The current body of research into multisectoral collaborations (MSCs) for health raises more questions than it answers, both in terms of how to implement MSCs and how to study them. This article reflects on current methodological gaps and opportunities for advancing MSC research, based on a targeted review of existing literature and qualitative input from researchers and practitioners at the 2018 Health Systems Research (HSR) Symposium in Liverpool. Through framework analysis of 205 MSC research papers referenced in a separately published MSC 'overview of reviews' paper, this article identifies six broad MSC question domains ('meta questions') and applies content analysis to estimate the relative frequency with which these meta questions and the research method(s) used to answer them are present in the literature. Results highlight a preponderance of research exploring MSC implementation using case study methods, which, in aggregate, does not seem to adequately meet policymakers' and practitioners' needs for generalizable or transferable insights. The content analysis is complemented by qualitative insights from HSR Symposium participants and the authors' own experience to identify six key methodological gaps in research on MSC for health. For each of these gaps, we propose areas in which we believe there are opportunities for methodological development and innovation to help advance this field of study, including: better understanding the role of power dynamics in shaping MSCs; development of a classification framework (or frameworks) of governance arrangements; exploring divergence of perspective and experience among MSC partners; identifying or generating theoretical frameworks for MSC that work across sectors and disciplines; developing intermediate indicators of collaboration; and increasing transferability of insights to other contexts. Collaboration with researchers outside of the health sector will enhance efforts in each of these areas, as will the establishment and strengthening of pluralistic MSC evidence networks also involving policymakers and practitioners.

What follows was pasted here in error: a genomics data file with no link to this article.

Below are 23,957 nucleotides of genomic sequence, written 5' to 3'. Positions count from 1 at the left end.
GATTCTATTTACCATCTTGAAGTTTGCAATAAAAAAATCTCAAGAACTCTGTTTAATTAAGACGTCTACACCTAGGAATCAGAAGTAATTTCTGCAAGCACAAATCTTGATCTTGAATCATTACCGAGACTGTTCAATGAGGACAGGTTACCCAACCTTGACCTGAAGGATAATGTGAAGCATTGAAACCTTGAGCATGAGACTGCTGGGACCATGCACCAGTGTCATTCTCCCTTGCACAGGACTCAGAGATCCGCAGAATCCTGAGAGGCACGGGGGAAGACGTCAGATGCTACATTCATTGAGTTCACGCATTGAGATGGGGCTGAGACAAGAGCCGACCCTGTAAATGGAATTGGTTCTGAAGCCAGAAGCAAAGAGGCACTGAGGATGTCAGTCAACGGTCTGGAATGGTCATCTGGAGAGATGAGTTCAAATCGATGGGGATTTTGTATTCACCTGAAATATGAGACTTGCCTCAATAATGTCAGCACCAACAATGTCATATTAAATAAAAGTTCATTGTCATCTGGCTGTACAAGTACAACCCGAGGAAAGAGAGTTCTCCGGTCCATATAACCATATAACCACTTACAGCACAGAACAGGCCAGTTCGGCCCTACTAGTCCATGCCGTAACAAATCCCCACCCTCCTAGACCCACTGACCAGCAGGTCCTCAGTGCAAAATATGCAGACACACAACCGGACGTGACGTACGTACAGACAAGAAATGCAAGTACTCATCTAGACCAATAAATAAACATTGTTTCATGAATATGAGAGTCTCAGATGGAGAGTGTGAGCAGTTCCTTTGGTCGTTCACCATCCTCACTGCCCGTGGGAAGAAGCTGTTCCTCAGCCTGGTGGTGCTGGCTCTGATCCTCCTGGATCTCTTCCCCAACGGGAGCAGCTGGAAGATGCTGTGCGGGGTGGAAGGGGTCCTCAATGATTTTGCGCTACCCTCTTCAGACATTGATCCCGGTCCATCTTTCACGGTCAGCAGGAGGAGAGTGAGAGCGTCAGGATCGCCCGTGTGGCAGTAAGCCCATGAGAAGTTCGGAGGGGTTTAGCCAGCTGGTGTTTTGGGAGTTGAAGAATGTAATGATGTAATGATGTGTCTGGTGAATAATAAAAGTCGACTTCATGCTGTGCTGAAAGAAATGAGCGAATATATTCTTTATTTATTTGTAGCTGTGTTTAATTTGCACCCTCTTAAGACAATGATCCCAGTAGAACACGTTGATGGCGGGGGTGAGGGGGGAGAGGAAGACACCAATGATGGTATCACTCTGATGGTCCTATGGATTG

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The study team would like to gratefully acknowledge the delegates from the Fifth Global Symposium on Health Systems Research in Liverpool, UK (8–12 October 2018) whose active participation and insightful contributions during the skill-building workshop and panel session on MSC methods enriched both of those sessions and informed the development of this article. This article builds upon prior research that was funded by the Alliance for Health Policy and Systems Research (Grant Number: 59838).
© 2019 The Author(s) 2019. Published by Oxford University Press in association with The London School of Hygiene and Tropical Medicine. All rights reserved.
- developing countries
- health systems research
- research methods